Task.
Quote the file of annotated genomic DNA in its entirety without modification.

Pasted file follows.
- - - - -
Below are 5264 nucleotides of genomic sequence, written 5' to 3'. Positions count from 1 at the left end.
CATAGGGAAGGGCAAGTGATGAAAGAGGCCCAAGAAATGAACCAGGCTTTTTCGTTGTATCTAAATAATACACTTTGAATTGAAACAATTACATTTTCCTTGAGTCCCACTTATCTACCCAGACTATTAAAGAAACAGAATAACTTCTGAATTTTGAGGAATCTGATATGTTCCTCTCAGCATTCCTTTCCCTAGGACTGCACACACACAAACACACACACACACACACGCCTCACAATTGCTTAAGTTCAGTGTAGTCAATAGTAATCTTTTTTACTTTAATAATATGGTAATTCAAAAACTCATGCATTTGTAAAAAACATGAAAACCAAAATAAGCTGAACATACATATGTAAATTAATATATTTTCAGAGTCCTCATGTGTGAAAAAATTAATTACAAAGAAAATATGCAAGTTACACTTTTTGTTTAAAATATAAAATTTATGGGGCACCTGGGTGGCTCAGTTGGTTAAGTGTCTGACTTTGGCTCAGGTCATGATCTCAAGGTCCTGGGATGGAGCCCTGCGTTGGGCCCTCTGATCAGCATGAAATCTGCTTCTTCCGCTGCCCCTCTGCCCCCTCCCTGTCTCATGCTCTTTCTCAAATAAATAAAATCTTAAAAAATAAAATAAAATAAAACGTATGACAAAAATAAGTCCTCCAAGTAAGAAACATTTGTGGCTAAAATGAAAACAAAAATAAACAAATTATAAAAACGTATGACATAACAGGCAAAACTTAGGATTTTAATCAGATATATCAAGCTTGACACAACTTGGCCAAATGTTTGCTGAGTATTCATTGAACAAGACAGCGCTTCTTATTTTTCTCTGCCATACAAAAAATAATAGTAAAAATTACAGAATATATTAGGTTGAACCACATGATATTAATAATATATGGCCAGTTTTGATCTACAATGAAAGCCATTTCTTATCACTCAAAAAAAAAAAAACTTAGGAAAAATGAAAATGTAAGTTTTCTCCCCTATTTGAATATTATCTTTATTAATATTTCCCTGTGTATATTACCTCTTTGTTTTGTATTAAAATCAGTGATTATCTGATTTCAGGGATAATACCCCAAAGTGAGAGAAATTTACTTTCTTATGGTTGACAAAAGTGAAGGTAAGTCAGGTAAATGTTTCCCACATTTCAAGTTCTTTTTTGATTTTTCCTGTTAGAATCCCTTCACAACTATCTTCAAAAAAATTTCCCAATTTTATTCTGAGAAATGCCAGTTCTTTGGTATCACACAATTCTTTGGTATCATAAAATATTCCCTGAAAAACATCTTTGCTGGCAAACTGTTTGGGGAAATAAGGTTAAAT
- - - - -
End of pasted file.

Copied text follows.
Below are 5264 nucleotides of genomic sequence, written 5' to 3'. Positions count from 1 at the left end.
CATAGGGAAGGGCAAGTGATGAAAGAGGCCCAAGAAATGAACCAGGCTTTTTCGTTGTATCTAAATAATACACTTTGAATTGAAACAATTACATTTTCCTTGAGTCCCACTTATCTACCCAGACTATTAAAGAAACAGAATAACTTCTGAATTTTGAGGAATCTGATATGTTCCTCTCAGCATTCCTTTCCCTAGGACTGCACACACACAAACACACACACACACACACGCCTCACAATTGCTTAAGTTCAGTGTAGTCAATAGTAATCTTTTTTACTTTAATAATATGGTAATTCAAAAACTCATGCATTTGTAAAAAACATGAAAACCAAAATAAGCTGAACATACATATGTAAATTAATATATTTTCAGAGTCCTCATGTGTGAAAAAATTAATTACAAAGAAAATATGCAAGTTACACTTTTTGTTTAAAATATAAAATTTATGGGGCACCTGGGTGGCTCAGTTGGTTAAGTGTCTGACTTTGGCTCAGGTCATGATCTCAAGGTCCTGGGATGGAGCCCTGCGTTGGGCCCTCTGATCAGCATGAAATCTGCTTCTTCCGCTGCCCCTCTGCCCCCTCCCTGTCTCATGCTCTTTCTCAAATAAATAAAATCTTAAAAAATAAAATAAAATAAAACGTATGACAAAAATAAGTCCTCCAAGTAAGAAACATTTGTGGCTAAAATGAAAACAAAAATAAACAAATTATAAAAACGTATGACATAACAGGCAAAACTTAGGATTTTAATCAGATATATCAAGCTTGACACAACTTGGCCAAATGTTTGCTGAGTATTCATTGAACAAGACAGCGCTTCTTATTTTTCTCTGCCATACAAAAAATAATAGTAAAAATTACAGAATATATTAGGTTGAACCACATGATATTAATAATATATGGCCAGTTTTGATCTACAATGAAAGCCATTTCTTATCACTCAAAAAAAAAAAAACTTAGGAAAAATGAAAATGTAAGTTTTCTCCCCTATTTGAATATTATCTTTATTAATATTTCCCTGTGTATATTACCTCTTTGTTTTGTATTAAAATCAGTGATTATCTGATTTCAGGGATAATACCCCAAAGTGAGAGAAATTTACTTTCTTATGGTTGACAAAAGTGAAGGTAAGTCAGGTAAATGTTTCCCACATTTCAAGTTCTTTTTTGATTTTTCCTGTTAGAATCCCTTCACAACTATCTTCAAAAAAATTTCCCAATTTTATTCTGAGAAATGCCAGTTCTTTGGTATCACACAATTCTTTGGTATCATAAAATATTCCCTGAAAAACATCTTTGCTGGCAAACTGTTTGGGGAAATAAGGTTAAAT